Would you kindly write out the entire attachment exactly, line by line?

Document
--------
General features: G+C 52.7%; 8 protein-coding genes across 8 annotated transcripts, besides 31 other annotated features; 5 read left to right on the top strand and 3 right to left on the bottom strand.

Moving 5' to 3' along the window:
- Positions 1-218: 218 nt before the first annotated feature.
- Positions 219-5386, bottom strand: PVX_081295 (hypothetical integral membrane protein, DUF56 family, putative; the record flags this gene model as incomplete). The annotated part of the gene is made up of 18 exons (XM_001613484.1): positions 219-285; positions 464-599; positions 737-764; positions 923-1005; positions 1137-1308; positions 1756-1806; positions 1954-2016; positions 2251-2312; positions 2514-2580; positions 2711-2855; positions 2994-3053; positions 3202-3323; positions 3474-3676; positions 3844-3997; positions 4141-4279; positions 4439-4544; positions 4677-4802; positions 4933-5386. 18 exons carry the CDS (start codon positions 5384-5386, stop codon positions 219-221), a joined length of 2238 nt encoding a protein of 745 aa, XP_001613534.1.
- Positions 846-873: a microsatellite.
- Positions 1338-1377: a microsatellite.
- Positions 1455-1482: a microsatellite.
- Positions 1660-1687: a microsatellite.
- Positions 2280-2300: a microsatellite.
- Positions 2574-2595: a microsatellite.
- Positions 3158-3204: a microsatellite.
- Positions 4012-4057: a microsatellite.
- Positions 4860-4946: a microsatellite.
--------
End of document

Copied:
General features: G+C 52.7%; 8 protein-coding genes across 8 annotated transcripts, besides 31 other annotated features; 5 read left to right on the top strand and 3 right to left on the bottom strand.

Moving 5' to 3' along the window:
- Positions 1-218: 218 nt before the first annotated feature.
- Positions 219-5386, bottom strand: PVX_081295 (hypothetical integral membrane protein, DUF56 family, putative; the record flags this gene model as incomplete). The annotated part of the gene is made up of 18 exons (XM_001613484.1): positions 219-285; positions 464-599; positions 737-764; positions 923-1005; positions 1137-1308; positions 1756-1806; positions 1954-2016; positions 2251-2312; positions 2514-2580; positions 2711-2855; positions 2994-3053; positions 3202-3323; positions 3474-3676; positions 3844-3997; positions 4141-4279; positions 4439-4544; positions 4677-4802; positions 4933-5386. 18 exons carry the CDS (start codon positions 5384-5386, stop codon positions 219-221), a joined length of 2238 nt encoding a protein of 745 aa, XP_001613534.1.
- Positions 846-873: a microsatellite.
- Positions 1338-1377: a microsatellite.
- Positions 1455-1482: a microsatellite.
- Positions 1660-1687: a microsatellite.
- Positions 2280-2300: a microsatellite.
- Positions 2574-2595: a microsatellite.
- Positions 3158-3204: a microsatellite.
- Positions 4012-4057: a microsatellite.
- Positions 4860-4946: a microsatellite.